Lastly I like that Matthias concerns himself with the quality and look of the final product. Changing the handle on the drawer didn't improve the utilitarian aspect of the welder stand, it just made it look better. Often I get in a hurry and am willing to accept workable but ugly in my shop and that needs to change. Your work is a refection of you, it should show well, and that takes commitment. 

cheers, ianw

Saturday, June 13, 2015

helping Hands

 As regular readers know I am a proud Opa.(grand father). My grand children are especially cute, smart and loveable and I have made many things for them in my workshop.

    My oldest grand daughter, Clara Bear is soon to be four years old. She slept as a baby in the crib I made her older brother and when she out grew the crib I made her bed.  Her bed is solid enough that an adult can sit on the bed and not worry that it is going to fall apart like a 'big box store' particle board kit bed. 

  Initially Clara's bed needed a side rail to keep her from rolling out of it in the night. My solution was to take one side off of the crib and attach it to the bed frame with clamps. Clara is big enough now she does not need a big side rail to keep her in bed but she does need a lower rail to help keep the many stuffed animals and dolls in bed with her. She has bears and turtles and owls and otters and princesses in profusion to keep her company as she sleeps.

 Yesterday's shop project was getting the new side rail parts together. You can see on the table a large beautiful piece of aromatic cedar that will be the rail for the bed and two hands.

  The hands are maple and just about Clara sized.  I am going to screw the hands to the bed frame and the side rail to the hands. I have left the cedar unfinished because it smells quite wonderful and I hope that Clara will like rubbing it and making the aromatic scent come out.  The hands are left unfinished because Clara and I are going to paint the hands on Monday before I put all the pieces together.  She will be able to paint the finger nails and put bracelets on the wrists and give the arms colourful sleeves, if she wants, or do what ever she feels.

  I have spent a fair amount of time thinking about how I wanted to modify Clara's bed so that it will be comfortable and personal. Typically I thought of various fancy designs and layers of varnish and hidden wood plugs and all those craftsman things.  In the end however I have chosen simple, practical and to let her make it as personal as she wants.

  If on Monday orange is the colour that she loves then the whole thing may end up orange, not my first choice but then it is not my bed.

 I'll keep you posted on how it all turns out.

Wednesday, June 10, 2015

Wednesday in the Shop

 Sometimes I spend time in my wood shop and don't really do much, but all 'shop time' is 'good time'. Today was a good time.

  First thing I did today was clean up a cabinet that I picked up on the side of the road.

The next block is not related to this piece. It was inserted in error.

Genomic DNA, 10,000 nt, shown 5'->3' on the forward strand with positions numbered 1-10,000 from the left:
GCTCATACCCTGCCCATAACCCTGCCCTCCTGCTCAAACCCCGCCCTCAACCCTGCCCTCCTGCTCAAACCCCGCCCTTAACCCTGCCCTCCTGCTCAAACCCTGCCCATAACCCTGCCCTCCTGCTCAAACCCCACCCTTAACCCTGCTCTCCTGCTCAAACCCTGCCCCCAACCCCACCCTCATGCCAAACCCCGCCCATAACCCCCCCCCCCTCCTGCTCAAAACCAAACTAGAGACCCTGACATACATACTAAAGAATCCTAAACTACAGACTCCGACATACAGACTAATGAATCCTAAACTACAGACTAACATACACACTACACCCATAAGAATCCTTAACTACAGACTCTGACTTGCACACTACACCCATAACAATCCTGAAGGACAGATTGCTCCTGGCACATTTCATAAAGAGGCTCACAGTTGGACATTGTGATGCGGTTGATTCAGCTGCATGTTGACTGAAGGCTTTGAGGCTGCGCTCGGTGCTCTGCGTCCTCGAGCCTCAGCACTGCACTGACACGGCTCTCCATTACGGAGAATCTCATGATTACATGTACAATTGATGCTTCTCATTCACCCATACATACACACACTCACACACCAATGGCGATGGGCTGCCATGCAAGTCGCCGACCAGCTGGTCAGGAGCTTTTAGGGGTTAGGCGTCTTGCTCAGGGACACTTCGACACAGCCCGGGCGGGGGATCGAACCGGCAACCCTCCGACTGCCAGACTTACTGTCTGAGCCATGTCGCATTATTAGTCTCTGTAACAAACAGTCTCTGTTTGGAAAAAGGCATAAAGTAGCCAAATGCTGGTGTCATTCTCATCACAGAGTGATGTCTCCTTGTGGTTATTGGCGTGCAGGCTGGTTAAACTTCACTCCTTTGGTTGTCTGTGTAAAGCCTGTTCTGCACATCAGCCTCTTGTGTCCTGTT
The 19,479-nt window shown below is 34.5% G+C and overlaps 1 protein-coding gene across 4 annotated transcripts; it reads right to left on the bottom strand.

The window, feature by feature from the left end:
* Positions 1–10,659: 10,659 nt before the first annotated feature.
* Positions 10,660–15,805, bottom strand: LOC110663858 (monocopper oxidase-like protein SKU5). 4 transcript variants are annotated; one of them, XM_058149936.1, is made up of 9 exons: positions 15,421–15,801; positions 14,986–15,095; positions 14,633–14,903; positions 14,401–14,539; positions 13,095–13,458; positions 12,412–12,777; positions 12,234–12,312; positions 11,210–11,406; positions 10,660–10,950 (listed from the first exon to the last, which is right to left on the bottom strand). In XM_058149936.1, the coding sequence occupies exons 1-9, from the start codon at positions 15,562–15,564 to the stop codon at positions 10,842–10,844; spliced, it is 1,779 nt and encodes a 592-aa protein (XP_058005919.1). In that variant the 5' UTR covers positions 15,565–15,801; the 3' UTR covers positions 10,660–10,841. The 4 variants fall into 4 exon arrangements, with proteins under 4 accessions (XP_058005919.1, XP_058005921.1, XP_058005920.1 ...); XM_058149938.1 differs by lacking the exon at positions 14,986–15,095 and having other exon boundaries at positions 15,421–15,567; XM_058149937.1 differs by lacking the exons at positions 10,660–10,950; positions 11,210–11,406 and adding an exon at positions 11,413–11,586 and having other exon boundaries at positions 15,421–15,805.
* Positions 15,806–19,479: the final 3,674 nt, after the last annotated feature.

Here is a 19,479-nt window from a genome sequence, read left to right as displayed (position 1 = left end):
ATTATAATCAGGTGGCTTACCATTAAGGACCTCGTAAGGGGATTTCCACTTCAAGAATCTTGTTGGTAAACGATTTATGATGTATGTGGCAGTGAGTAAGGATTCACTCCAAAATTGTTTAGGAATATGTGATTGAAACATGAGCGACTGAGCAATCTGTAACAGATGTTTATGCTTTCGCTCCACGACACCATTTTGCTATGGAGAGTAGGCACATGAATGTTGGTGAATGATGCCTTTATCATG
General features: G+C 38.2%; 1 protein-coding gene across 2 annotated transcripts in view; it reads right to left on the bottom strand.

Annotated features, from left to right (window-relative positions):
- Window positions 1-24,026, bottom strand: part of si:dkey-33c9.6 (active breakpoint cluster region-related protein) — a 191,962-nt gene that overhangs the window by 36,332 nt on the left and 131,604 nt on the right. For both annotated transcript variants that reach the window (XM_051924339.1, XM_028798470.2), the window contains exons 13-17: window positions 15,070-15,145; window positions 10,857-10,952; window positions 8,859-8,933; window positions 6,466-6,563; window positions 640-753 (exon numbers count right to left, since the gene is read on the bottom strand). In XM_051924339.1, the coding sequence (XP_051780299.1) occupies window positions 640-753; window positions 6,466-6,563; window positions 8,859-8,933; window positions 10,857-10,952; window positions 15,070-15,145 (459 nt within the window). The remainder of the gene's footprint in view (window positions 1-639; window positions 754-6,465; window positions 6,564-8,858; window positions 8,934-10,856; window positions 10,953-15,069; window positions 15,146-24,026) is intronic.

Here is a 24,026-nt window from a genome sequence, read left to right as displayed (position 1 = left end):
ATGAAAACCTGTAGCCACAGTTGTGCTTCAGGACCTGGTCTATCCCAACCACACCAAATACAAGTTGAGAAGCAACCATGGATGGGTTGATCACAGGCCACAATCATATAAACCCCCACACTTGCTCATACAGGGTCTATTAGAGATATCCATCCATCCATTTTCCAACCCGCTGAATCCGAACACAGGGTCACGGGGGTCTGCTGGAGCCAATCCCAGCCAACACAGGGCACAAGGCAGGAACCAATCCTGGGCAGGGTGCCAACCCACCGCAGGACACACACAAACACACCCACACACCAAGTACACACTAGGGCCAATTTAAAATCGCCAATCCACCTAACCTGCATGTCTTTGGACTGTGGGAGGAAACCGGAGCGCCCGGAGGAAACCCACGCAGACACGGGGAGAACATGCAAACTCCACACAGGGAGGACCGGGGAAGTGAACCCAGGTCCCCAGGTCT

This is a upper unit from someone's kitchen and all it needed was a shelf. To cut a shelf I used my framing square and a jig saw. I know this is not much of a woodworking project was time well spent.

 Another thing I did was finish sand and varnish my bagel slicer.

    Kieran is my reason for making this bagel holder. Kieran likes to have a bagel with cheese for breakfast, he will be six this summer and I want him to be able to safely make his own breakfast. Again not a big job, but one that I felt needed to be done. Sanding blocks make getting maple glassy smooth easy.

two brooches and a tie tack

  I have been working away on small things.  These three pieces have three coats of varnish. These pieces are sort of silly, but style is often silly.

  The rest of my woodworking day was spent mowing the lawn and fixing a couple of small things from 10,000 Villages. Repairs always take more time than you imagine.  When I have repairs to do for 10,000 Villages I end up digging around in jars and drawers looking for hardware, and again I found just what I needed.  This sort of task is fun, when it doesn't need to be cost effective.

a bird condo?

    Finally the weather is good, the yard looks good and it is time to get outside.

  Do woodwork in the back yard in the fresh air.

Monday, June 8, 2015

Rebates, Bagel Slicer and Why Wood again.

Why wood?

 In April 2011 I made a door mat from oak and put it outside our front door.

  This door mat has sat outside the door through rain, shine, summer and winter. Last evening I brought the mat in and gave it a serious coat of tung oil and the mat looks like this:

  This oak mat shows almost no wear and tear, that's why I like wood.

  Cutting rebates by hand is an interesting video made by "The English Woodworker".

hand cut rebates 
  I watched the video this morning and this afternoon I actually set about doing exactly as shown by the video. 

  I cut the rebate on the bottom of my version the bagel slicer 

Bagel-Bread Slicer Completed